Infliximab in Crohn (ACCENT I)

  Crohn

Infliximab in Crohn


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Maintenance infliximab for Crohn’s disease: the ACCENT I randomised trial

Hanauer SB, Feagan BG, Lichtenstein GR, Mayer LF, Schreiber S, Colombel JF, Rachmilewitz D, Wolf DC, Olson A, Bao W, Rutgeerts P; ACCENT I Study Group.

Background

We did a randomised controlled trial to assess the benefit of maintenance infliximab therapy in patients with active Crohn’s disease who respond to a single infusion of infliximab.

Methods

573 patients with a score of at least 220 on the Crohn’s disease activity index (CDAI) received a 5 mg/kg intravenous infusion of infliximab at week 0. After assessment of response at week 2, patients were randomly assigned repeat infusions of placebo at weeks 2 and 6 and then every 8 weeks thereafter until week 46 (group I), repeat infusions of 5 mg/kg infliximab at the same timepoints (group II), or 5 mg/kg infliximab at weeks 2 and 6 followed by 10 mg/kg (group III). The prespecified co-primary endpoints were the proportion of patients who responded at week 2 and were in remission (CDAI <150) at week 30 and the time to loss of response up to week 54 in patients who responded. Analyses of the co-primary endpoints were by intention to treat.

Findings

335 (58%) patients responded to a single infusion of infliximab within 2 weeks. At week 30, 23 of 110 (21%) group I patients were in remission, compared with 44 of 113 (39%) group II (p=0·003) and 50 of 112 (45%) group III (p=0·0002) patients. Thus, patients in groups II and III combined were more likely to sustain clinical remission than patients in group I (odds ratio 2·7, 95% Cl 1·6–4·6). Throughout the 54-week trial, the median time to loss of response was 38 weeks (IQR 15 to >54) and more than 54 weeks (21 to >54) for groups II and III, respectively, compared with 19 weeks (10–45) for group I (p=0·002 and p=0·0002, respectively). Infliximab safety was consistent with that seen in other trials of infliximab in Crohn’s disease and rheumatoid arthritis. In particular, the incidence of serious infections was similar across treatment groups.

Interpretation

Patients with Crohn’s disease who respond to an initial dose of infliximab are more likely to be in remission at weeks 30 and 54, to discontinue corticosteroids, and to maintain their response for a longer period of time, if infliximab treatment is maintained every 8 weeks.


Long-term outcome of treatment with infliximab in 614 patients with Crohn’s disease: results from a single-centre cohort

F Schnitzler, H Fidder, M Ferrante, M Noman, I Arijs, G Van Assche, I Hoffman, K Van Steen, S Vermeire, P Rutgeerts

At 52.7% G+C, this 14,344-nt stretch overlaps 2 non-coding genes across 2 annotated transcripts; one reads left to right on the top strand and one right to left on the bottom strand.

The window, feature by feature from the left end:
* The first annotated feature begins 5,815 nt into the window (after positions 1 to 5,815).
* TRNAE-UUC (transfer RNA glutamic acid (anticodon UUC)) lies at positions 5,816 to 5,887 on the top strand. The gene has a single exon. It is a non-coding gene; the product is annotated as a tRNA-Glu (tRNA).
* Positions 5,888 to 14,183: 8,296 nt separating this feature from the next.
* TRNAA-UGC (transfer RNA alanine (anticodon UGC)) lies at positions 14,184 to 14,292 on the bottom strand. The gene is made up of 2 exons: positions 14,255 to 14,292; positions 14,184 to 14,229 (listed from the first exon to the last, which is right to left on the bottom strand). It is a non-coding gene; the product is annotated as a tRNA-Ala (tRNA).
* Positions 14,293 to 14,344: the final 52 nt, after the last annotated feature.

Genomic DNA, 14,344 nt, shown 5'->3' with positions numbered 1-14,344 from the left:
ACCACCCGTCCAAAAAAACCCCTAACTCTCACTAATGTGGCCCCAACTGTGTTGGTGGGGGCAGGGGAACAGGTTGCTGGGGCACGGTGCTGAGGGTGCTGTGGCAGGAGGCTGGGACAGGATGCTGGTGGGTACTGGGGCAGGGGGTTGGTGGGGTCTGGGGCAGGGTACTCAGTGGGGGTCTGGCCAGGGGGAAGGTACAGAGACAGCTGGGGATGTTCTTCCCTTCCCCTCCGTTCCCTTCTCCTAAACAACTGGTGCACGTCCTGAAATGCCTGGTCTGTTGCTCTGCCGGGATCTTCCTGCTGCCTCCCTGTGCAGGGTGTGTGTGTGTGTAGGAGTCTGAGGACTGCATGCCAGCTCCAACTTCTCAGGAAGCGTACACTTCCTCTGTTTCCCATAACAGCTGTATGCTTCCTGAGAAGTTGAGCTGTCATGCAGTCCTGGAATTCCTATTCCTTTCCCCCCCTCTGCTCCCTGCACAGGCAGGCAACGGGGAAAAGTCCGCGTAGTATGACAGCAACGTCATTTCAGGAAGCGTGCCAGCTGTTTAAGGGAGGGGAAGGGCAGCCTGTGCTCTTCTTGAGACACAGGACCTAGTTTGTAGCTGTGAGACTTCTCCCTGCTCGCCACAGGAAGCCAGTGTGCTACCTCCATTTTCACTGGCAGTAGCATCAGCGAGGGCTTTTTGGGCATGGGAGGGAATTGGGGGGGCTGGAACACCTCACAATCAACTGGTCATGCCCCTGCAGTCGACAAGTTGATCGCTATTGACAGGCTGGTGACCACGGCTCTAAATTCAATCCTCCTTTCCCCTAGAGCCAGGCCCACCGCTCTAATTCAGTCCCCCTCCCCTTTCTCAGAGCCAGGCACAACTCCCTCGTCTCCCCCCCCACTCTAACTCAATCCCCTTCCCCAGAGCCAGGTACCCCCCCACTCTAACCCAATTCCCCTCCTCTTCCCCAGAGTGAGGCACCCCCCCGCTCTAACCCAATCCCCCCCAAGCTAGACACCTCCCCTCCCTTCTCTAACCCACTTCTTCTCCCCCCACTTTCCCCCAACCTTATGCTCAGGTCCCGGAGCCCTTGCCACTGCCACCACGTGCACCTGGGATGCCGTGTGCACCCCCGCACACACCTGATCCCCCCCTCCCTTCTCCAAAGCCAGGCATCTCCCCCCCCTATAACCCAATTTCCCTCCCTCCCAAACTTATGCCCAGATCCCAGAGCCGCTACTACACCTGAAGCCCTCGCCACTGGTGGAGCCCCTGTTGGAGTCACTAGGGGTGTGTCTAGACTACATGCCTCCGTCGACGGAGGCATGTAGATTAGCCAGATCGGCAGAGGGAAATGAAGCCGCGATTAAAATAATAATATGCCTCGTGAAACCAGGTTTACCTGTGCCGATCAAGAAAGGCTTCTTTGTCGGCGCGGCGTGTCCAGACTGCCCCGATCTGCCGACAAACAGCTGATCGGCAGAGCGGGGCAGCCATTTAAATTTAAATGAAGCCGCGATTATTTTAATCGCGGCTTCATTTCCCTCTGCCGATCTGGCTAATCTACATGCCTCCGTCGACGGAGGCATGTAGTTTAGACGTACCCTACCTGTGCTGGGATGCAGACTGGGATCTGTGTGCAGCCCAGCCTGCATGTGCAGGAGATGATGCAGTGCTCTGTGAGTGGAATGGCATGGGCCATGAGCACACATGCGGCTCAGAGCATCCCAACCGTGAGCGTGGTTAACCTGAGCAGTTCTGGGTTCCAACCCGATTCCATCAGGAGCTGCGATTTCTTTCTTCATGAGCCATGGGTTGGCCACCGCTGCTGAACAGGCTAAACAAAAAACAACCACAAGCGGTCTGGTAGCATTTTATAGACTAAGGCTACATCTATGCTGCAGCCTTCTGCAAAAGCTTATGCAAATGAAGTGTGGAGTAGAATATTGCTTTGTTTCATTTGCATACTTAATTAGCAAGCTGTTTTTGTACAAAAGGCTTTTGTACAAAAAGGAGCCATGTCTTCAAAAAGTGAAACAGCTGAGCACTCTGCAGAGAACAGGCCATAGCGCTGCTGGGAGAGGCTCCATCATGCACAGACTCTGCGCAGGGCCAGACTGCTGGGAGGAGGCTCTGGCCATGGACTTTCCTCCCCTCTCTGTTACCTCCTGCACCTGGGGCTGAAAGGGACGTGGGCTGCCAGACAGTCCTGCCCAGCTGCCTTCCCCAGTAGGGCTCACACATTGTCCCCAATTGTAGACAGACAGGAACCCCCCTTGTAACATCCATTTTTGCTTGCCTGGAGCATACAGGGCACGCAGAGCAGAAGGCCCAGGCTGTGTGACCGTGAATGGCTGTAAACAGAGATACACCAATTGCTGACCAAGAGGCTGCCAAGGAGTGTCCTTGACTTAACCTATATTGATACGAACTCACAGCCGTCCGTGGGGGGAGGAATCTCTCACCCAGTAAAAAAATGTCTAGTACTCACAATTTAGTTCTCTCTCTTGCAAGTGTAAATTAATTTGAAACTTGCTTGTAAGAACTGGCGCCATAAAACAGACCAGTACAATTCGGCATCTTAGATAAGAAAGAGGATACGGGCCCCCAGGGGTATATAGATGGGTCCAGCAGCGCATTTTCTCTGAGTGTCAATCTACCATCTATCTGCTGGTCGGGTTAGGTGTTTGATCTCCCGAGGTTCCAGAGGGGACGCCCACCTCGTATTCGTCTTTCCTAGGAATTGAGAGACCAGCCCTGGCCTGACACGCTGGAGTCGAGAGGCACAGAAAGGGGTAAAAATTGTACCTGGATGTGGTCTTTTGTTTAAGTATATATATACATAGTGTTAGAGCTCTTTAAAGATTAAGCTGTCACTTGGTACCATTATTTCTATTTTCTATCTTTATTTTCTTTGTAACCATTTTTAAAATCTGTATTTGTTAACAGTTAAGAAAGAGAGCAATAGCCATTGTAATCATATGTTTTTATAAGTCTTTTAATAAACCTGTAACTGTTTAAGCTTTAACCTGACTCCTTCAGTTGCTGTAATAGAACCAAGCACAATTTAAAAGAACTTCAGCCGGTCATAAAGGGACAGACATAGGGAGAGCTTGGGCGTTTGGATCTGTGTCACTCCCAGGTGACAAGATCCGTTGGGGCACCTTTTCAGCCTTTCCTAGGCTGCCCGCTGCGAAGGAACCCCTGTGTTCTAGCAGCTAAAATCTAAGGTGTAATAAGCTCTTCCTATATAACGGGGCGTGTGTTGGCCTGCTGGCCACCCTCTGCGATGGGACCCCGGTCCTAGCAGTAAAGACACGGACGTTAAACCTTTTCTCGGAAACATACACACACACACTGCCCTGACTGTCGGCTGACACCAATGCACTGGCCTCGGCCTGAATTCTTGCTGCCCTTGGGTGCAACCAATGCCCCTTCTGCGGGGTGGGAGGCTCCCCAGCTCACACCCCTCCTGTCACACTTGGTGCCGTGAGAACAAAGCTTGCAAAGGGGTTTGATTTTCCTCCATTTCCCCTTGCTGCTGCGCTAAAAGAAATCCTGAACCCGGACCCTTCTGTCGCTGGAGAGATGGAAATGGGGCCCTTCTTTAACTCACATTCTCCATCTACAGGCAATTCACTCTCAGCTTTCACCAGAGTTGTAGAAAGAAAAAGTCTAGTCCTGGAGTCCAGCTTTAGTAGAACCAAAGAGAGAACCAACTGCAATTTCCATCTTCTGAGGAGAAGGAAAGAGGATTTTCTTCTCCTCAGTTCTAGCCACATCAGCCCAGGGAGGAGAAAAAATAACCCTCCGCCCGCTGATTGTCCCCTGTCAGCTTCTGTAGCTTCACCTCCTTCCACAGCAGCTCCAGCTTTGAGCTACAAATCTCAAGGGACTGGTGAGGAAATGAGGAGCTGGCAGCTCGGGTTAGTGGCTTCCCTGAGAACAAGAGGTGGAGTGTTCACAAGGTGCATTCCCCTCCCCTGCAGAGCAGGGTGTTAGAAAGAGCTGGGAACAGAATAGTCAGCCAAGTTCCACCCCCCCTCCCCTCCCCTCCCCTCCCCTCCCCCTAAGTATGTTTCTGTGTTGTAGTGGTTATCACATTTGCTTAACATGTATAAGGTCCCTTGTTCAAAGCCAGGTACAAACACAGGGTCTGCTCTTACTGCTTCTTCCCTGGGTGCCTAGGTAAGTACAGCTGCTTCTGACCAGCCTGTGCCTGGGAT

Background and aims: This observational study assessed the long-term clinical benefit of infliximab (IFX) in 614 consecutive patients with Crohn’s disease (CD) from a single centre during a median follow-up of 55 months (interquartile range (IQR) 27-83).

Methods: The primary analysis looked at the proportion of patients with initial response to IFX who had sustained clinical benefit at the end of follow-up. The long-term effects of IFX on the course of CD as reflected by the rate of surgery and hospitalisations and need for corticosteroids were also analysed.

Results: 10.9% of patients were primary non-responders to IFX. Sustained benefit was observed in 347 of the 547 patients (63.4%) receiving long-term treatment. In 68.3% of these, treatment with IFX was ongoing and in 31.7% IFX was stopped, with the patient being in remission. Seventy patients (12.8%) had to stop IFX due to side effects and 118 (21.6%) due to loss of response. Although the yearly drop-out rates of IFX in patients with episodic (10.7%) and scheduled treatment (7.1%) were similar, the need for hospitalisations and surgery decreased less in the episodic than in the scheduled group. Steroid discontinuation also occurred in a higher proportion of patients in the scheduled group than in the episodic group.

Conclusions: In this large real-life cohort of patients with CD, long-term treatment with IFX was very efficacious to maintain improvement during a median follow-up of almost 5 years and changed disease outcome by decreasing the rate of hospitalisations and surgery.


References:

Hanauer SB, Feagan BG, Lichtenstein GR, et al. Maintenance infliximab for Crohn’s disease: the ACCENT I randomised trial. Lancet 2002;359:1541–9.

Schnitzler F, Fidder H, Ferrante M, et al. Long-term outcome of treatment with infliximab in 614 patients with Crohn’s disease: results from a single-centre cohort. Gut. 2009;58(4):492-500. doi:10.1136/gut.2008.155812

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